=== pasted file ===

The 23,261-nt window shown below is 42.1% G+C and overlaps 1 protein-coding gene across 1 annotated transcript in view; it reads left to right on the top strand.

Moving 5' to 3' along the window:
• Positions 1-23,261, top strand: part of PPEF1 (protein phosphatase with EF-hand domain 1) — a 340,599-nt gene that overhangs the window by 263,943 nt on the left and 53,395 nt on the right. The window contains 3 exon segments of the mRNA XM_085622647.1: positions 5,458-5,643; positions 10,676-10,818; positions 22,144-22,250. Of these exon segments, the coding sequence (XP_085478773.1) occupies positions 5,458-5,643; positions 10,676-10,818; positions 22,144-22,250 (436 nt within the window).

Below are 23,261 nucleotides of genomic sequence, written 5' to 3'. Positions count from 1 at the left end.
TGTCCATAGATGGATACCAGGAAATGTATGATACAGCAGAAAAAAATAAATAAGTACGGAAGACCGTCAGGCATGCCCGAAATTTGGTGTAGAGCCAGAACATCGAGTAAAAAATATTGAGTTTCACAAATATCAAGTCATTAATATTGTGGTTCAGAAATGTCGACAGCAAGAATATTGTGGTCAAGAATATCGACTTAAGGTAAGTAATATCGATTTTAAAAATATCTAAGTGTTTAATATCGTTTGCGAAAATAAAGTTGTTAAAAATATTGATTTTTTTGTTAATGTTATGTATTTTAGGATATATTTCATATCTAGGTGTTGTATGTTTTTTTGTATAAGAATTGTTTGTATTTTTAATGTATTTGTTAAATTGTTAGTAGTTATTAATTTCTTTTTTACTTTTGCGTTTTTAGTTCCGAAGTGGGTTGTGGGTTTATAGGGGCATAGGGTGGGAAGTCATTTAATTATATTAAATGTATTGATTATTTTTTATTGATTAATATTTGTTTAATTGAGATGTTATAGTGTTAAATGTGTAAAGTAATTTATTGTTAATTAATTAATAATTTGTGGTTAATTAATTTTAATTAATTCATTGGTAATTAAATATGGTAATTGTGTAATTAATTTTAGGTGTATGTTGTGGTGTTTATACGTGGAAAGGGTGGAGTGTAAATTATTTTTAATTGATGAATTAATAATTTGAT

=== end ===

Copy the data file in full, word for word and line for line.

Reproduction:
The 23,261-nt window shown below is 42.1% G+C and overlaps 1 protein-coding gene across 1 annotated transcript in view; it reads left to right on the top strand.

Moving 5' to 3' along the window:
• Positions 1-23,261, top strand: part of PPEF1 (protein phosphatase with EF-hand domain 1) — a 340,599-nt gene that overhangs the window by 263,943 nt on the left and 53,395 nt on the right. The window contains 3 exon segments of the mRNA XM_085622647.1: positions 5,458-5,643; positions 10,676-10,818; positions 22,144-22,250. Of these exon segments, the coding sequence (XP_085478773.1) occupies positions 5,458-5,643; positions 10,676-10,818; positions 22,144-22,250 (436 nt within the window).

Below are 23,261 nucleotides of genomic sequence, written 5' to 3'. Positions count from 1 at the left end.
TGTCCATAGATGGATACCAGGAAATGTATGATACAGCAGAAAAAAATAAATAAGTACGGAAGACCGTCAGGCATGCCCGAAATTTGGTGTAGAGCCAGAACATCGAGTAAAAAATATTGAGTTTCACAAATATCAAGTCATTAATATTGTGGTTCAGAAATGTCGACAGCAAGAATATTGTGGTCAAGAATATCGACTTAAGGTAAGTAATATCGATTTTAAAAATATCTAAGTGTTTAATATCGTTTGCGAAAATAAAGTTGTTAAAAATATTGATTTTTTTGTTAATGTTATGTATTTTAGGATATATTTCATATCTAGGTGTTGTATGTTTTTTTGTATAAGAATTGTTTGTATTTTTAATGTATTTGTTAAATTGTTAGTAGTTATTAATTTCTTTTTTACTTTTGCGTTTTTAGTTCCGAAGTGGGTTGTGGGTTTATAGGGGCATAGGGTGGGAAGTCATTTAATTATATTAAATGTATTGATTATTTTTTATTGATTAATATTTGTTTAATTGAGATGTTATAGTGTTAAATGTGTAAAGTAATTTATTGTTAATTAATTAATAATTTGTGGTTAATTAATTTTAATTAATTCATTGGTAATTAAATATGGTAATTGTGTAATTAATTTTAGGTGTATGTTGTGGTGTTTATACGTGGAAAGGGTGGAGTGTAAATTATTTTTAATTGATGAATTAATAATTTGAT